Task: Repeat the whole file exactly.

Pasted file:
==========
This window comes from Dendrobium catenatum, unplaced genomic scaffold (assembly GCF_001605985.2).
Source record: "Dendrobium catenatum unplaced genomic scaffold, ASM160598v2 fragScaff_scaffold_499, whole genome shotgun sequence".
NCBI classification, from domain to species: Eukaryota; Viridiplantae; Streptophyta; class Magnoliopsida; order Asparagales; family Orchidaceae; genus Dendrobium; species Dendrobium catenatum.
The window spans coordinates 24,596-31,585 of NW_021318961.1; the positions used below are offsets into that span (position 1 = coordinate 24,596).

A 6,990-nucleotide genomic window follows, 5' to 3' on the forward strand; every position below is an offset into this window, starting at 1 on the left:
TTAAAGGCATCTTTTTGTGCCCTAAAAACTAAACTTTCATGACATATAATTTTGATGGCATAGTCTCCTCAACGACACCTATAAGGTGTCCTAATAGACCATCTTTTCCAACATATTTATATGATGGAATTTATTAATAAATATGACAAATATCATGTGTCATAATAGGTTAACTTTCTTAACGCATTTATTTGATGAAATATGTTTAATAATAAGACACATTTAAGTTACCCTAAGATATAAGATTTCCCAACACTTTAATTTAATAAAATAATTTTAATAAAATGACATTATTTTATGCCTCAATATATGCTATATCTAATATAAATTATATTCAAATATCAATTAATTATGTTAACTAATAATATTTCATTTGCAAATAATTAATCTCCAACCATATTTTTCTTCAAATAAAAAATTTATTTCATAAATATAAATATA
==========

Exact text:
This window comes from Dendrobium catenatum, unplaced genomic scaffold (assembly GCF_001605985.2).
Source record: "Dendrobium catenatum unplaced genomic scaffold, ASM160598v2 fragScaff_scaffold_499, whole genome shotgun sequence".
NCBI classification, from domain to species: Eukaryota; Viridiplantae; Streptophyta; class Magnoliopsida; order Asparagales; family Orchidaceae; genus Dendrobium; species Dendrobium catenatum.
The window spans coordinates 24,596-31,585 of NW_021318961.1; the positions used below are offsets into that span (position 1 = coordinate 24,596).

A 6,990-nucleotide genomic window follows, 5' to 3' on the forward strand; every position below is an offset into this window, starting at 1 on the left:
TTAAAGGCATCTTTTTGTGCCCTAAAAACTAAACTTTCATGACATATAATTTTGATGGCATAGTCTCCTCAACGACACCTATAAGGTGTCCTAATAGACCATCTTTTCCAACATATTTATATGATGGAATTTATTAATAAATATGACAAATATCATGTGTCATAATAGGTTAACTTTCTTAACGCATTTATTTGATGAAATATGTTTAATAATAAGACACATTTAAGTTACCCTAAGATATAAGATTTCCCAACACTTTAATTTAATAAAATAATTTTAATAAAATGACATTATTTTATGCCTCAATATATGCTATATCTAATATAAATTATATTCAAATATCAATTAATTATGTTAACTAATAATATTTCATTTGCAAATAATTAATCTCCAACCATATTTTTCTTCAAATAAAAAATTTATTTCATAAATATAAATATA